Figure 1 Effects of ox-LDLs on cholesterol efflux and ABCA1/ABCG1 expression in endothelial cells. (A) Cholesterol efflux was assessed in low dose (50 mg/L), middle dose (100 mg/L), and high dose (200 mg/L) ox-LDL-treated endothelial cells by using a Cholesterol Efflux Assay Kit. (B) Western blot analyses of ABCA1 and ABCG1 expression in ox-LDL-treated endothelial cells. **P < 0.01 vs control group; #P < 0.05, ##P < 0.01 vs LD; $P < 0.05 vs MD.

Increasing Concentrations of Ox-LDLs Suppressed Endothelial Cell Proliferation, but Induced Apoptosis and ROS Production

To determine the effects of ox-LDLs on endothelial cell proliferation, apoptosis, and ROS production, groups of endothelial cells were treated with three different concentrations of ox-LDL. EdU staining revealed that ox-LDL-treated cells had lower rates of proliferation than control cells (Figure 2A). Annexin V FITC/PI double staining showed that ox-LDL significantly increased the apoptosis rate of endothelial cells in a dose-dependent manner (Figure 2B). In addition, ox-LDL treatment produced a gradual increase in ROS levels in endothelial cells as the ox-LDL concentration increased (Figure 2C). These data suggest that ox-LDLs inhibited proliferation and promoted apoptosis and ROS production in endothelial cells.

Figure 2 Ox-LDLs suppressed proliferation and induced apoptosis and ROS production in endothelial cells. Endothelial cells were treated with different concentrations of ox-LDL. (A) The effect of ox-LDLs on endothelial cell viability was determined by EdU staining; magnification, ×100. (B) Annexin V FITC/PI double staining was used to assess the apoptosis of ox-LDL-treated endothelial cells. (C) ROS levels were examined by flow cytometry. *P < 0.05, **P < 0.01 vs control group.

Ox-LDLs Upregulated the Expression of ASK1, ERS- and Inflammasome-Related Proteins in a Dose-Dependent Manner in Endothelial Cells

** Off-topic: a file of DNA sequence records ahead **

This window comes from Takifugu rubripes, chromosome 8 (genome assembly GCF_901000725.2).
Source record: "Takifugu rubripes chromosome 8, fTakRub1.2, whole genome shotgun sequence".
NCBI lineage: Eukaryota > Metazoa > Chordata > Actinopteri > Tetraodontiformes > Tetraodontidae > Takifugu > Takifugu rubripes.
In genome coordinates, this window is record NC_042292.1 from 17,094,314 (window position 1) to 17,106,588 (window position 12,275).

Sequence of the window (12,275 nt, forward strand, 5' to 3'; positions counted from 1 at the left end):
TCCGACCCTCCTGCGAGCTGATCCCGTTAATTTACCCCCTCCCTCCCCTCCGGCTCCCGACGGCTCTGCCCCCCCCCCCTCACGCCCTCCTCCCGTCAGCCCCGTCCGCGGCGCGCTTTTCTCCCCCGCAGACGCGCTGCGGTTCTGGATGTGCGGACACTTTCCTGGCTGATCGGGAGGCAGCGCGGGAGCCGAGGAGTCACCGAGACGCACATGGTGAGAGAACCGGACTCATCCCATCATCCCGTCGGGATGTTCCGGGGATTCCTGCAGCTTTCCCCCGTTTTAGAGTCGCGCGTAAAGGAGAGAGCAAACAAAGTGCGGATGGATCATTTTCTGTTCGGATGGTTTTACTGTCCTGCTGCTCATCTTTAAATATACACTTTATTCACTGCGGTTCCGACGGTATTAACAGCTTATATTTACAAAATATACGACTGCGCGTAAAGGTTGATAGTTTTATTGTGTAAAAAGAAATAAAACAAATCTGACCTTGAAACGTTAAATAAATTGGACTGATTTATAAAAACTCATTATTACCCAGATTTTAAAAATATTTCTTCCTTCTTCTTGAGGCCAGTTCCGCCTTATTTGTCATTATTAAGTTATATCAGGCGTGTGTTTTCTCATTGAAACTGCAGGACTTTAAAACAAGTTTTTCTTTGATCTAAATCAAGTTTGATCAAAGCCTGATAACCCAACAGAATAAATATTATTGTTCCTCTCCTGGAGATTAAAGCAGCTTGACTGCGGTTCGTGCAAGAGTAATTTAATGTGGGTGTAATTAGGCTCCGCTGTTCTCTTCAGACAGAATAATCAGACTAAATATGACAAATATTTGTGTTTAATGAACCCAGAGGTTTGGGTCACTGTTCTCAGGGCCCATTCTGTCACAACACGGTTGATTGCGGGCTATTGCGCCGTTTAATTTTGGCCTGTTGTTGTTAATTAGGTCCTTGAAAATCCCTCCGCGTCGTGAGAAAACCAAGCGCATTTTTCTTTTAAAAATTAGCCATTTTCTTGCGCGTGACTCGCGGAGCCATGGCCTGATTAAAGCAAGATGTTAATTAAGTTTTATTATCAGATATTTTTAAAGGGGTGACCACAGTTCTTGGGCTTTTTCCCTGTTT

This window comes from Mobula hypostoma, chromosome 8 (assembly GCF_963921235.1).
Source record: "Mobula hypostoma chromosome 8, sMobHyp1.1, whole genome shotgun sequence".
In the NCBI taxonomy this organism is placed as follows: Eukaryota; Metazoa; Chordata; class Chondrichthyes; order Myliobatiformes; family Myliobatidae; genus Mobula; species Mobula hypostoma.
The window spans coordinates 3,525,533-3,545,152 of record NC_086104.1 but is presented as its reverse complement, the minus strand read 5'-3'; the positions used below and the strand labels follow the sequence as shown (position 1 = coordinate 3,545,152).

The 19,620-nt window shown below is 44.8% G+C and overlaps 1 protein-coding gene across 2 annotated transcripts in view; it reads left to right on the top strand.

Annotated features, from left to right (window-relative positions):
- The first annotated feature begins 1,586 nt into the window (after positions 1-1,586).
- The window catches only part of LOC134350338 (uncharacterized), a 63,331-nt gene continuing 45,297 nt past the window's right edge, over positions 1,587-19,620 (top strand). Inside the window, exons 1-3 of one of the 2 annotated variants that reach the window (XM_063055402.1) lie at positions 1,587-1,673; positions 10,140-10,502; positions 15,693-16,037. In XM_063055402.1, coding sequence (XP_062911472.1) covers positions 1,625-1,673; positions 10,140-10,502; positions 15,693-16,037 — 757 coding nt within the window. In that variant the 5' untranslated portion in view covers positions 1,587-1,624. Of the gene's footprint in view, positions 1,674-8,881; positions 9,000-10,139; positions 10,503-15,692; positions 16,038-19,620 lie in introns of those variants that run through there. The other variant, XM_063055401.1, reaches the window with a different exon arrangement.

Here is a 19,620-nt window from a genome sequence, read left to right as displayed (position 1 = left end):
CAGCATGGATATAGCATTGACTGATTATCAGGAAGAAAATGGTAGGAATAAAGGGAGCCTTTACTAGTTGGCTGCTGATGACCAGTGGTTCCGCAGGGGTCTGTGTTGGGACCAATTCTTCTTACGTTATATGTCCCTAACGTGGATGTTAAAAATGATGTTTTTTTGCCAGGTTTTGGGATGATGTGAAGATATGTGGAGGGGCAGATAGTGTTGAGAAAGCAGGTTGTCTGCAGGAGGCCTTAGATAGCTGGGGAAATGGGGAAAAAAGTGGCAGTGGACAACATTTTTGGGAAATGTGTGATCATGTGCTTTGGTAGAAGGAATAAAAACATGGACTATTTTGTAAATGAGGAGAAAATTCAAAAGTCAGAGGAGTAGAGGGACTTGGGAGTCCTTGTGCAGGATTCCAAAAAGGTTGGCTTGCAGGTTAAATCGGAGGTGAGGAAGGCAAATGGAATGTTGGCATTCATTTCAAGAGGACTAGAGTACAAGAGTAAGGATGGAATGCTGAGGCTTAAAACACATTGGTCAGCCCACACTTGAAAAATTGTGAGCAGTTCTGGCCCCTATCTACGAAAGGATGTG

To further confirm the possible regulatory mechanisms of ox-LDLs in endothelial cells, endothelial cells were treated with ox-LDLs, and their levels of apoptosis-related proteins (ASK1 and p-ASK1) were examined by Western blotting. We found that ox-LDLs markedly upregulated p-ASK1 expression in a dose–response manner (Figure 3A). To further understand the regulatory mechanisms by which ASK1 mediates endothelial cell injuries, we examined the effect of ox-LDLs on ERS and NLRP3 inflammasome signaling. Western blot analyses showed that the levels of chop, p-PERK, GRP78, and p-IRE-1 expression were dramatically upregulated in the ox-LDL treatment groups when compared with their levels in the control group, and there was an obvious dose–effect relationship (Figure 3B). We next examined the influence of ox-LDLs on inflammasome-associated proteins, and found that the levels of NLRP3, IL-1β, and caspase 1 expression became gradually increased as the ox-LDL concentration increased, while the ASC levels in endothelial cells remained unchanged after ox-LDL treatment (Figure 3C). Furthermore, ELISA assays revealed that the concentrations of IL-1β and IL-18 in endothelial cells increased as the ox-LDL concentration increased (P < 0.05, Figure 3D). Finally, we found that ox-LDLs markedly improved the LDH levels in endothelial cells (P < 0.05, Figure 3E). These results indicated that inflammasome and ERS signaling were enhanced in the ox-LDL-induced endothelial cells. Subsequent experiments were conducted using an ox-LDL concentration of 100 mg/L.